Since the late nineteenth century, at least, courts and prisons appeared to attempt "to discriminate between the innately criminal and those who acted merely by force of circumstance, whose crimes would not pose a future danger to society," Beecher-Monas and Garcia-Ril report.

Predictions of an individual's future criminal behavior, consequently has became a vital focus for the criminal justice system. As a result, this consideration currently dominates death penalty sentencing determinations, as well as, sexually violent predators' commitment proceedings. Even though some researchers argued in the past that genetics do not impact the shaping of antisocial and criminal behavior, increasing research findings serve to corroborate that genetic factors prove as vital to some forms of criminal activity's development as environmental factors. Too many past and current studies in numerous countries, utilizing a variety of methodologies, "converge on the same conclusion," Owen D. Jones argues, to deny the fact that in regard to human behavior: "genes do play a role."

Other, likely less controversial, fields of behavioural trait research identified heritability of numerous psychiatric disorders, including autism, schizophrenia and reading disability. In addition, personality traits such as political conservatism are noted as heritable. Criminal behavior, specifically recidivistic crime, researchers expect, is also influenced genetic factors, in some manner. During this study effort, this researcher aims to explore literature by those who perceive behavioral genetics causes criminal behavior, along with those who purport environmental components to contribute to the cause, as well as, those researchers who argue that neither serves as the concrete cause. The end result of attributing a trait solely to genetic factors suggests more consideration ought to be attributed the weight carried by choices individuals make, and not take the "blame away from environmental factors created by society."

Reasonable Investigations

In the journal article, Misinformation, Misrepresentation, and Misuse of Human Behavioral Genetics Research, Kaplan (2006) notes: "Researchers interested in understanding either the causes of variation in human behaviors or how human behaviors develop are at a disadvantage compared to researchers interested in answering similar questions associated with nonhuman organisms."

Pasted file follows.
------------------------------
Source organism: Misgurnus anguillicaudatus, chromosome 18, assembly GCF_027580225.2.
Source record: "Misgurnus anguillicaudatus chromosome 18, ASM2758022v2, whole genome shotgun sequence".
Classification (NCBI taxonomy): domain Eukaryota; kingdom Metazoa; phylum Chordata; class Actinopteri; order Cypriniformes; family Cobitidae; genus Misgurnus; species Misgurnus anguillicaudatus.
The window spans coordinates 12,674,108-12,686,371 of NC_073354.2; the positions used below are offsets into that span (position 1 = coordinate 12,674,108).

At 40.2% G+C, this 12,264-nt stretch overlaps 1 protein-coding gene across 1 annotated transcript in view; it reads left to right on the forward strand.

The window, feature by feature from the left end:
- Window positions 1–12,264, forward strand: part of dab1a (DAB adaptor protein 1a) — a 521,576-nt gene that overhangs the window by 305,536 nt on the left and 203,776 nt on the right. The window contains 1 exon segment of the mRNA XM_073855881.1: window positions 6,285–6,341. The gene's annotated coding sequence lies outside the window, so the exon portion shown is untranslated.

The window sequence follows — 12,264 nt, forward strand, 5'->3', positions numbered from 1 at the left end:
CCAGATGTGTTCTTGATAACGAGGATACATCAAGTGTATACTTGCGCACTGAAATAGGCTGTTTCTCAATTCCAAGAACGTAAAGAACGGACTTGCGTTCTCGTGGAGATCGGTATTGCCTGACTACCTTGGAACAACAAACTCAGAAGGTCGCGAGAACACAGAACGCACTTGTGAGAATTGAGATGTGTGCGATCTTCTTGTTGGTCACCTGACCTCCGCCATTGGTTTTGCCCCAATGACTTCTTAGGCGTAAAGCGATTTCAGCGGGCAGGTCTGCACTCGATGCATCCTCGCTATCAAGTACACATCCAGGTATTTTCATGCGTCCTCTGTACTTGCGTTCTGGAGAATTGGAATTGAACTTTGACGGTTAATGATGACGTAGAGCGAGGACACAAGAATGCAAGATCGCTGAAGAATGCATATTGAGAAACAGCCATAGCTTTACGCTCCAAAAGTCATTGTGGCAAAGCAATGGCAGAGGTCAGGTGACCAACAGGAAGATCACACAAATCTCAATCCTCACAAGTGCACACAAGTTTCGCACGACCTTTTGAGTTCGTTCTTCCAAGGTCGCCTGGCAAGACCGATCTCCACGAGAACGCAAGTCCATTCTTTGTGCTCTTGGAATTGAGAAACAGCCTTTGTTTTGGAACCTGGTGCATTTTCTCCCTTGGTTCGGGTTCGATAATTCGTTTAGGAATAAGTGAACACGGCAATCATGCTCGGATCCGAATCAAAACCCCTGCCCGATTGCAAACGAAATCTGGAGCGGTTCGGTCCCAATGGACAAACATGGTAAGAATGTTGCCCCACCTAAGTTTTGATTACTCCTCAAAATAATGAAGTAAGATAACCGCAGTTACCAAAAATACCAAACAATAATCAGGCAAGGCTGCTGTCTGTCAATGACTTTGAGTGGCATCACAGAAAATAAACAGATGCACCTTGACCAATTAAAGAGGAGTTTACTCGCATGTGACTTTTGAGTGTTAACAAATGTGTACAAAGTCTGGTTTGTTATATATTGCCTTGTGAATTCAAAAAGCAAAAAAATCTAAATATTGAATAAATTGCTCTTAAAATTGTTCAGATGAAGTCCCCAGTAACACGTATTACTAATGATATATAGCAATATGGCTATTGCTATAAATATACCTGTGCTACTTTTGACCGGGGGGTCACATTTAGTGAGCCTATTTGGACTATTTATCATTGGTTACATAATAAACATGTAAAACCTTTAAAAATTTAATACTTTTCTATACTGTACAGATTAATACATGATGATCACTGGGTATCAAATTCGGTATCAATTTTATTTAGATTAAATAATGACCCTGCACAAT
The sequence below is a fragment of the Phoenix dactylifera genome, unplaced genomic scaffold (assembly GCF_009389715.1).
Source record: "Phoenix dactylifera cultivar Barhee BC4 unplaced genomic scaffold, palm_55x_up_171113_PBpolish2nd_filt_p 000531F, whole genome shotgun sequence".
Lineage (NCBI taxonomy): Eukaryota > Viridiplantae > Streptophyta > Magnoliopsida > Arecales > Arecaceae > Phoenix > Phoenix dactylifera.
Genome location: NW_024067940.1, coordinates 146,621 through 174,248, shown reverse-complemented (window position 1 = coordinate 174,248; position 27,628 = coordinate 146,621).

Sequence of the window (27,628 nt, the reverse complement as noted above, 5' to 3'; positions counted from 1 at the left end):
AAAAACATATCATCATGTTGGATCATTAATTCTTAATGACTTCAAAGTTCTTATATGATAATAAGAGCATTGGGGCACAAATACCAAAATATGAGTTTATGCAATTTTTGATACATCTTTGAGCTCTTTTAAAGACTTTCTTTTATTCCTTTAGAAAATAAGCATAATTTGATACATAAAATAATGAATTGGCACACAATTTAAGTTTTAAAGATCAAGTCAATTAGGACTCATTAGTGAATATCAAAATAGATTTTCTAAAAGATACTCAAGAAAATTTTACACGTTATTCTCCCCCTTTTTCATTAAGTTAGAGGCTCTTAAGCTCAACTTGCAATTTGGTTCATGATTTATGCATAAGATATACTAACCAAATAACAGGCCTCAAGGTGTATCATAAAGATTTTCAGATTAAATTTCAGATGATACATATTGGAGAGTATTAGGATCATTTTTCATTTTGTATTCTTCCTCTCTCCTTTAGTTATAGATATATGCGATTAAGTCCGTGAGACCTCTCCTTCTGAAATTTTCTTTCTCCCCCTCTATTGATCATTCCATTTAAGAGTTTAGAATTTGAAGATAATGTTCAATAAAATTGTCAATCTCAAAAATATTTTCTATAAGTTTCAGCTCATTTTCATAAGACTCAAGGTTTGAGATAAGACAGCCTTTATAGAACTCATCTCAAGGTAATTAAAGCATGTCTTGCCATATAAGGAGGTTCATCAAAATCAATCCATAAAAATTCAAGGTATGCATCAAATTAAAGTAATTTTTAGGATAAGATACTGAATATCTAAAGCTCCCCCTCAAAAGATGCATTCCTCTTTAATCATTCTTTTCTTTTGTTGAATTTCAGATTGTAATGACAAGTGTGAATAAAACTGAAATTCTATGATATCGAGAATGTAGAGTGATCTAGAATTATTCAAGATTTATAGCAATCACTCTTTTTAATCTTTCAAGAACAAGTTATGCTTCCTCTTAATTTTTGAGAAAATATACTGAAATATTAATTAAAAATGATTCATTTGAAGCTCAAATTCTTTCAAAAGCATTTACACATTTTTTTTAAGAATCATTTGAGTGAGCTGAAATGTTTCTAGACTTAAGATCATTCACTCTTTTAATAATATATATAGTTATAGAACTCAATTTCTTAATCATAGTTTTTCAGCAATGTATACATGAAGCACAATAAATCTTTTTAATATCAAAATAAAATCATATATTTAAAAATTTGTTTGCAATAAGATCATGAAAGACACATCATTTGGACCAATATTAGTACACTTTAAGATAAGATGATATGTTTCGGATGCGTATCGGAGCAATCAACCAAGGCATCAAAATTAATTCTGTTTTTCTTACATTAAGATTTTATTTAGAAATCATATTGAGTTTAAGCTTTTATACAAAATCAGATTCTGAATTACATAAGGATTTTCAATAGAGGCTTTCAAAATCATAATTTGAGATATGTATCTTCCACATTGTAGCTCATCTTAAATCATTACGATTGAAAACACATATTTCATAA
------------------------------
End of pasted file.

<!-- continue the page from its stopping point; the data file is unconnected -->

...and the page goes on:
Reasons include:

Ethical restrictions on human experimentation make a number of experiments, standard in other model organisms, impossible to perform on humans.

Human development constitutes a slower process than that of traditional model organisms, such as nematode worms, fruit-flies, mice, etc., utilized in behavior studies.

As Caitlin Jones examines the different functions that genetics and the environment play in the criminal behavior of individuals, he notes that research states: "it is more often an interaction between genes and the environment that predicts criminal behavior. Having a genetic predisposition for criminal behavior does not determine the actions of an individual, but if they are exposed to the right environment, then their chances are greater for engaging in criminal or anti-social behavior."

Chapter II: Review of Researched Considerations trait can have a heritability of one hundred percent in one developmental environment, but a heritability of zero percent in another."

Research Rationale and/or Reasons Along with humans having a longer lifespan, Kaplan notes as one of the reasons "researchers interested in understanding either the causes of variation in human behaviors or how human behaviors develop are at a disadvantage compared to researchers interested in answering similar questions associated with nonhuman organisms," the gamut of human behavior is larger, with individual's behaviors of interest generally more complex than those of other model organisms. Despite these disadvantages, active research programs in human behavioral genetics reportedly continue to improve. As Kaplan studies a sampling of limits of human behavioral genetics research, he particularly focuses especially on ways these limits affect the reasonableness of three research interpretations, along with ensuing results of studies.

Basically, Kaplan notes, numerous factors contribute to developmental environments. They may be inherited from the persons' ancestors, found in the world, or created by the person. Human behavioral genetics research focuses on the variations in human behavioral tendencies and questions whether people, more prone to violent behavior, likely carry the same genes. Some researchers interested in behaviors, such as languages, that do not vary significantly, and develop regardless of environment, wrestle with the dilemma of how specific traits are produced in normal development. Kaplan's study aims to discover particular pathways and biological systems that control behavior such as, genes and environment, with universal outcomes. In their 2003 qualitative study of binge drinking among 18- to 24-year-olds, entitled Drunk and disorderly, Engineer, Phillips, Renuka, Thompson, and Nicholls stress: "The… [END OF PREVIEW]